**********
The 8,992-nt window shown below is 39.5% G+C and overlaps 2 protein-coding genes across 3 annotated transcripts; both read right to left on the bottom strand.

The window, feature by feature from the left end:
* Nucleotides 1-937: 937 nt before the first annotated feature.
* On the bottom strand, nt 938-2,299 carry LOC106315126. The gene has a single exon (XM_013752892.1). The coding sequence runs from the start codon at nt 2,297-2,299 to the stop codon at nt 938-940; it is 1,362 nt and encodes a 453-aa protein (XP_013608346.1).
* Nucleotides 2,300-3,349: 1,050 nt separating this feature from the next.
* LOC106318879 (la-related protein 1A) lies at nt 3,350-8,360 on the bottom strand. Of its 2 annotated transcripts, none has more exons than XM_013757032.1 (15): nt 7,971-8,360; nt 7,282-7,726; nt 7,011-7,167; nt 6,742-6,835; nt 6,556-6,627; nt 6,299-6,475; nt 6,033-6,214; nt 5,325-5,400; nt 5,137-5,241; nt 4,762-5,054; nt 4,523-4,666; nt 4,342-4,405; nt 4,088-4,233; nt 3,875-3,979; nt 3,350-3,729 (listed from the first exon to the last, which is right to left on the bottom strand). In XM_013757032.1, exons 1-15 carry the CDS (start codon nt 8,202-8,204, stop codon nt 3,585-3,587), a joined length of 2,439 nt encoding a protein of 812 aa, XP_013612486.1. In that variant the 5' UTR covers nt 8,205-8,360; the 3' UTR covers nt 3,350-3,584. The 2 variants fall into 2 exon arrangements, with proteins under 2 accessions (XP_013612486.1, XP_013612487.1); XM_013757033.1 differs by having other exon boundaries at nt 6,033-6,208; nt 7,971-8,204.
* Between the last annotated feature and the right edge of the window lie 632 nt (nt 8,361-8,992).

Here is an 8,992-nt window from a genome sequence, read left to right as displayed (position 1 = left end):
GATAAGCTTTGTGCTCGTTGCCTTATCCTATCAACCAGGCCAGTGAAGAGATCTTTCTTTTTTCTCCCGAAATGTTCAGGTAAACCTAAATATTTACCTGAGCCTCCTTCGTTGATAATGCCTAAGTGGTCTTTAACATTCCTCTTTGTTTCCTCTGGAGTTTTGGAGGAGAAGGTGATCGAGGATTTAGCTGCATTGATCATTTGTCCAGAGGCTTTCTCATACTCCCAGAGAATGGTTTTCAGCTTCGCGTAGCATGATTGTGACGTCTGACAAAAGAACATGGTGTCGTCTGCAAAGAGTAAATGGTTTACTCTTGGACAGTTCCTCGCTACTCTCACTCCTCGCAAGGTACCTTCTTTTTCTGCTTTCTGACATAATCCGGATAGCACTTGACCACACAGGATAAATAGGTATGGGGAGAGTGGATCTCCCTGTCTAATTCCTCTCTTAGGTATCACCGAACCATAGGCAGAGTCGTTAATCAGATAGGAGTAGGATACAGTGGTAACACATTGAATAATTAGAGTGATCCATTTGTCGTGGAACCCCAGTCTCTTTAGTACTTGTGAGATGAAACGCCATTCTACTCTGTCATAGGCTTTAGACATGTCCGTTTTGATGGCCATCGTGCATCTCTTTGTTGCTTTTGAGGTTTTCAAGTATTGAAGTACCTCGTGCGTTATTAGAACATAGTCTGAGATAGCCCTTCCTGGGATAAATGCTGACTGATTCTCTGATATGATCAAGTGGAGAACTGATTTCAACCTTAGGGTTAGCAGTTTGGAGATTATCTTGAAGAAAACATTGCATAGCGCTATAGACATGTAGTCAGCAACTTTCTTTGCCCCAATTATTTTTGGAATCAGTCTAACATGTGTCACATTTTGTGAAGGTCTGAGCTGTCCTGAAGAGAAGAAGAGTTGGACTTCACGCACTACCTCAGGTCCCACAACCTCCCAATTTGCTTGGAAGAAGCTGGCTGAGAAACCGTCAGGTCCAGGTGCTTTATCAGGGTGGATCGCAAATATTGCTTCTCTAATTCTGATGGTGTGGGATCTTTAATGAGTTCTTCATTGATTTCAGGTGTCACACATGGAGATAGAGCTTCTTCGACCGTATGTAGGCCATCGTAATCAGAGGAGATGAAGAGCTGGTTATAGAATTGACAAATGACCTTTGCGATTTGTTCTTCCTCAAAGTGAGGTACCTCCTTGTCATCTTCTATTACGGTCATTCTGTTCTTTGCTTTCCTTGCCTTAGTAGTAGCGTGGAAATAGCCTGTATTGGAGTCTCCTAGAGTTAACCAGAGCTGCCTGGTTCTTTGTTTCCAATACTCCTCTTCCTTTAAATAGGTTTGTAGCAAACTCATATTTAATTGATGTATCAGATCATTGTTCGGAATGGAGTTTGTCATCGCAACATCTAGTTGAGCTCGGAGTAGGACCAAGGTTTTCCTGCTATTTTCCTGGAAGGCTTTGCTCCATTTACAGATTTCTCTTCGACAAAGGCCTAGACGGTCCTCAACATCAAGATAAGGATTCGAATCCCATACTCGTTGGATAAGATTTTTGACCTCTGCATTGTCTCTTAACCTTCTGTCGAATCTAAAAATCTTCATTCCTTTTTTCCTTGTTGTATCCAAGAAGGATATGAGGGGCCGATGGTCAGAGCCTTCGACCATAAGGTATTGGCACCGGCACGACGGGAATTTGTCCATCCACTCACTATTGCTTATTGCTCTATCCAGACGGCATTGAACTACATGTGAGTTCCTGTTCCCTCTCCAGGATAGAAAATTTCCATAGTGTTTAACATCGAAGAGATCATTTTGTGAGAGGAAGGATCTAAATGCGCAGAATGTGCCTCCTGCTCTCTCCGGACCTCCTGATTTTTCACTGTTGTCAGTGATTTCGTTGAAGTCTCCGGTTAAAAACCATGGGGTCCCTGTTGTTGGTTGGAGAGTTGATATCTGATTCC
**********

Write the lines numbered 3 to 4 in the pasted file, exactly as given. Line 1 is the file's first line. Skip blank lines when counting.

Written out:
* Nucleotides 1-937: 937 nt before the first annotated feature.
* On the bottom strand, nt 938-2,299 carry LOC106315126. The gene has a single exon (XM_013752892.1). The coding sequence runs from the start codon at nt 2,297-2,299 to the stop codon at nt 938-940; it is 1,362 nt and encodes a 453-aa protein (XP_013608346.1).